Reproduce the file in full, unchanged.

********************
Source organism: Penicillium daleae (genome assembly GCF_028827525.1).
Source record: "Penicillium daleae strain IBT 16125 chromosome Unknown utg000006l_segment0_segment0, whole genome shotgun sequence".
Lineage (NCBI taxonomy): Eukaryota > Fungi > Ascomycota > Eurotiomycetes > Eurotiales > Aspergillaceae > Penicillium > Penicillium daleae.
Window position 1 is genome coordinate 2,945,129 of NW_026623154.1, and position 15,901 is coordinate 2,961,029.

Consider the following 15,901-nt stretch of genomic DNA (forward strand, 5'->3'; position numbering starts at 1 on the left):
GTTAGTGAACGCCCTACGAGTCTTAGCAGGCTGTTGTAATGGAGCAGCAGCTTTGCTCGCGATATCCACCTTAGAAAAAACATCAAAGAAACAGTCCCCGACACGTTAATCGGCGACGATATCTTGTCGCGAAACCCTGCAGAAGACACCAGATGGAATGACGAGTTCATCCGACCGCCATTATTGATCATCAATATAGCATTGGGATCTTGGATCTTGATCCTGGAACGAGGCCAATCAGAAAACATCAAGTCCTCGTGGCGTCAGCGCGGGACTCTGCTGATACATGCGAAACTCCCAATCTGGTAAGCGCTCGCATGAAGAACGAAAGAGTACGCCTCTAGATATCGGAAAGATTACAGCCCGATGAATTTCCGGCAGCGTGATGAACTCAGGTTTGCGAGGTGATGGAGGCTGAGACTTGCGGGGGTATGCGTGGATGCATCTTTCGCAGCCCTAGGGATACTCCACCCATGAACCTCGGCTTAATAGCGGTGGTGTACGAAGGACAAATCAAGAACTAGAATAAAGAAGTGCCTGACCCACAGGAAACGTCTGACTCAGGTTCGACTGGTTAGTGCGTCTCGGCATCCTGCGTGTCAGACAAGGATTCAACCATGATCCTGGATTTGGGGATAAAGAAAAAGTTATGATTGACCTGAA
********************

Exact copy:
Source organism: Penicillium daleae (genome assembly GCF_028827525.1).
Source record: "Penicillium daleae strain IBT 16125 chromosome Unknown utg000006l_segment0_segment0, whole genome shotgun sequence".
Lineage (NCBI taxonomy): Eukaryota > Fungi > Ascomycota > Eurotiomycetes > Eurotiales > Aspergillaceae > Penicillium > Penicillium daleae.
Window position 1 is genome coordinate 2,945,129 of NW_026623154.1, and position 15,901 is coordinate 2,961,029.

Consider the following 15,901-nt stretch of genomic DNA (forward strand, 5'->3'; position numbering starts at 1 on the left):
GTTAGTGAACGCCCTACGAGTCTTAGCAGGCTGTTGTAATGGAGCAGCAGCTTTGCTCGCGATATCCACCTTAGAAAAAACATCAAAGAAACAGTCCCCGACACGTTAATCGGCGACGATATCTTGTCGCGAAACCCTGCAGAAGACACCAGATGGAATGACGAGTTCATCCGACCGCCATTATTGATCATCAATATAGCATTGGGATCTTGGATCTTGATCCTGGAACGAGGCCAATCAGAAAACATCAAGTCCTCGTGGCGTCAGCGCGGGACTCTGCTGATACATGCGAAACTCCCAATCTGGTAAGCGCTCGCATGAAGAACGAAAGAGTACGCCTCTAGATATCGGAAAGATTACAGCCCGATGAATTTCCGGCAGCGTGATGAACTCAGGTTTGCGAGGTGATGGAGGCTGAGACTTGCGGGGGTATGCGTGGATGCATCTTTCGCAGCCCTAGGGATACTCCACCCATGAACCTCGGCTTAATAGCGGTGGTGTACGAAGGACAAATCAAGAACTAGAATAAAGAAGTGCCTGACCCACAGGAAACGTCTGACTCAGGTTCGACTGGTTAGTGCGTCTCGGCATCCTGCGTGTCAGACAAGGATTCAACCATGATCCTGGATTTGGGGATAAAGAAAAAGTTATGATTGACCTGAA